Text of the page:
ALBANY, N.Y. — Wildlife biologists studying a mysterious fungus killing off hundreds of thousands of bats around America want to find out if they can repopulate caves decimated by the disease.
Researchers will introduce 79 healthy little brown bats to two hibernation sites in Vermont hit hard by the fungus, which may have killed as many as 500,000 bats in the eastern United States over several winters.
Scientists suspect a fungus that thrives in cold, moist caves causes white-nose syndrome, named for the sugary smudges of fungus on the noses and wings of hibernating bats.
The repopulation experiment starting Tuesday at caves in Bridgewater and Stockbridge, Vt., is not aimed at curing the disease. But it could show whether affected caves can sustain new populations of hibernating bats.
"Can you have bats successfully survive there? Or will they develop the disease even if there aren't any infected bats there?" asked Al Hicks, a wildlife biologist for New York's Department of Environmental Conservation.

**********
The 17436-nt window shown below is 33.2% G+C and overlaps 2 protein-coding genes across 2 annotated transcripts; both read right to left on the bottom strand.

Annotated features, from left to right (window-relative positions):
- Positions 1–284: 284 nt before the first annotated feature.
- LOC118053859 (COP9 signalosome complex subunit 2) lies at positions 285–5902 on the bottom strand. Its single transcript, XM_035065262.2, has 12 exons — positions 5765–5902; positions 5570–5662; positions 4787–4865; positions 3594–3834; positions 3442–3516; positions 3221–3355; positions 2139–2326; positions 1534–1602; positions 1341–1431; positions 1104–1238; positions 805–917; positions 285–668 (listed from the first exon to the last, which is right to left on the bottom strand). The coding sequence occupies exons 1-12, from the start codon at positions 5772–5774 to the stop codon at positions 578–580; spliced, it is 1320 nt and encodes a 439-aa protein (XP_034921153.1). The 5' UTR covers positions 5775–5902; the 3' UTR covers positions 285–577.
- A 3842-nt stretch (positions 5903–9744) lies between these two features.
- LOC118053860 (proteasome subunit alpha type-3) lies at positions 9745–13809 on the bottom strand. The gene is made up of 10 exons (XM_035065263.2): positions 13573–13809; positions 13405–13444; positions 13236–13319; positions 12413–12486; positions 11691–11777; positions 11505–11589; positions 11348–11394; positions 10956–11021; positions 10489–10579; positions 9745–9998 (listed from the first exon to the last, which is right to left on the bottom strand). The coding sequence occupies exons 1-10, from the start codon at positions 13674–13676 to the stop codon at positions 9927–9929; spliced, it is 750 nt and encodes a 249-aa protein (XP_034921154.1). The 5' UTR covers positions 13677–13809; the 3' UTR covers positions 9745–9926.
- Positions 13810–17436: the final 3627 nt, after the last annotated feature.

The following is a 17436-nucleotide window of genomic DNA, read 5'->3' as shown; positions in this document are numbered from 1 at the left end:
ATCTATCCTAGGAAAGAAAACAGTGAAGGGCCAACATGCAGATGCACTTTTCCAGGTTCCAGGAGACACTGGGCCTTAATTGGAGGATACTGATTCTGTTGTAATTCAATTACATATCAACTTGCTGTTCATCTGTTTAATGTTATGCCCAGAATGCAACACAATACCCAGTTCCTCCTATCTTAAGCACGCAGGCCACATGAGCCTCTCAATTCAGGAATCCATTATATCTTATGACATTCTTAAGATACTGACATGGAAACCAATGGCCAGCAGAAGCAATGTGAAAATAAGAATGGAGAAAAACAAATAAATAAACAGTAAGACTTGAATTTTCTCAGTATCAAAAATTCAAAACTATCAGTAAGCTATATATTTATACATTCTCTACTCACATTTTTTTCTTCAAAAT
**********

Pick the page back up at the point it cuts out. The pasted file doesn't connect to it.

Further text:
Hicks said that if the bats shipped in from Wisconsin survive the winter, that could provide evidence that bats can be successfully reintroduced to caves that housed infected animals. It also could show whether the disease persists at hibernation sites even after infected bats are gone.
Entrances at the two sites are screened to keep in the bats. Gates will keep out people.
First noted in upstate New York in 2006, the disease has spread around the Northeast and has been detected as far south as Virginia. Researchers worry about a mass die-off of bats, which help control the populations of insects that can damage wheat, apples and dozens of other crops.
The repopulation project is a cooperative effort among conservation officials from Vermont, New York and the federal government.